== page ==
A 'fade-free' legacy, one barn at a time
By Associated Press
Clark Byers, who painted ads on some 900 barns in 19 states and helped popularize Rock City Gardens, dies at 89.
Published February 21, 2004
ATLANTA - After braving charging bulls, slippery roofs and lightning bolts to paint "See Rock City" on barns across the South for three decades, Clark Byers died this week at age 89.
The Trenton, Ga., resident, in failing health for several months, died Thursday, friends said.
Beginning in 1937 and using black paint that he said was "virtually fade-free," Mr. Byers painted some 900 barns in 19 states. For the willing farmers, he threw in Rock City souvenirs as a bonus. He was once nearly electrocuted when a power line fell on a metal barn roof he was working on.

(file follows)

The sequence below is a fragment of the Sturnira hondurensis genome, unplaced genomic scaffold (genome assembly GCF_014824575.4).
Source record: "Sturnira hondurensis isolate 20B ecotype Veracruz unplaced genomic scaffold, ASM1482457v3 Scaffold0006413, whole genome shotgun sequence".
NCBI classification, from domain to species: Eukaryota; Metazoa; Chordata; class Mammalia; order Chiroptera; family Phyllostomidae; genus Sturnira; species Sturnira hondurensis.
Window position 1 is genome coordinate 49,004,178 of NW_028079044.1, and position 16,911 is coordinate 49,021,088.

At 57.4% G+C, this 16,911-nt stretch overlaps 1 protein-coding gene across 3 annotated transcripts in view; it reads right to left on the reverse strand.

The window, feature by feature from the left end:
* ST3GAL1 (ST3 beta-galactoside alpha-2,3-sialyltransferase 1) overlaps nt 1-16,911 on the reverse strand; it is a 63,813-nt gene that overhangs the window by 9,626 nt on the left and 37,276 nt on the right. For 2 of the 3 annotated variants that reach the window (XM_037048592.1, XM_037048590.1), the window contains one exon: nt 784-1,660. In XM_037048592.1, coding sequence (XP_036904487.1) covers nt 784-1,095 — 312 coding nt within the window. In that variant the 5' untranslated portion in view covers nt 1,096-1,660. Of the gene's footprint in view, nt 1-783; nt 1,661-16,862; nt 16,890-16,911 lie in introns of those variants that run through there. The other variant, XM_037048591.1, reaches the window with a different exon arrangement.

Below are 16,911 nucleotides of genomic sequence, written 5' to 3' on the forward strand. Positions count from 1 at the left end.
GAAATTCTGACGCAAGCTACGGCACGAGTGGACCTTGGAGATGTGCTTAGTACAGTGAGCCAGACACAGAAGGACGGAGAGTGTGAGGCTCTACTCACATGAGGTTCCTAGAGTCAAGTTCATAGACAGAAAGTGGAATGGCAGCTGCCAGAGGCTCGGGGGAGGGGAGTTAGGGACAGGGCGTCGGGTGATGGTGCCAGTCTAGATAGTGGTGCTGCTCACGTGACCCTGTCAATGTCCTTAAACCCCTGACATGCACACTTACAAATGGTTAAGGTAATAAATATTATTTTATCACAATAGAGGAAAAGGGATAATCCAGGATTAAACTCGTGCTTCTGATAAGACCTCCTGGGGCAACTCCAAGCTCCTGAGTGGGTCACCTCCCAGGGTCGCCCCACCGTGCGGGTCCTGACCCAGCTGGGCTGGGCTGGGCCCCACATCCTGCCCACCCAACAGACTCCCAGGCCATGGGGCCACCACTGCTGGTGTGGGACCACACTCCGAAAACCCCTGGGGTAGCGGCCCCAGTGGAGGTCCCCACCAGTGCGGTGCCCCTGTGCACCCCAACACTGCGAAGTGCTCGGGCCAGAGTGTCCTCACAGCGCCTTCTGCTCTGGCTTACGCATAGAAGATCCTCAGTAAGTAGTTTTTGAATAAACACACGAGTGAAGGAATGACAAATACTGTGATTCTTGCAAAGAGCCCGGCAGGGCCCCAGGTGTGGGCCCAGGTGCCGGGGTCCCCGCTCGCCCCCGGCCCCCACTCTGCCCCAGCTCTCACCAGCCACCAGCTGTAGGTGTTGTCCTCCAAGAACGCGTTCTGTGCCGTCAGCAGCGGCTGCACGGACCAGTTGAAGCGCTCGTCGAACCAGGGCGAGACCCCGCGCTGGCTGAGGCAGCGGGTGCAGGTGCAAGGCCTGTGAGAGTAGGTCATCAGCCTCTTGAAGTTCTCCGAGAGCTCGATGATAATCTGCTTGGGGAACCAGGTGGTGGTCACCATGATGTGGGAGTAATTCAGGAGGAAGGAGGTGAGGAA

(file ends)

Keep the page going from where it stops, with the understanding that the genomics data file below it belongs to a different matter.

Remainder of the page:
The slogans, including "To miss Rock City would be a pity," promoted a collection of stone buildings atop Lookout Mountain in Chattanooga, Tenn.
The signs marked a milestone in the nation's tourism history, said Bill Chapin, president of See Rock City Inc. and the great-nephew of the attraction's founder, Garnet Carter.
"Clark Byers was instrumental in creating a lasting legacy for Rock City Gardens and in implementing Garnet Carter's marketing genius," Chapin said. "Clark, literally and figuratively, enhanced the landscape of America."
He never used stencils to apply the message, but sketched the words in chalk before filling them in. Once he did six barns in a single day. A native of Flat Rock, Ala., Mr. Byers worked in his youth at a cotton mill and later bottled buttermilk at a dairy.
[Last modified February 21, 2004, 01:31:48]
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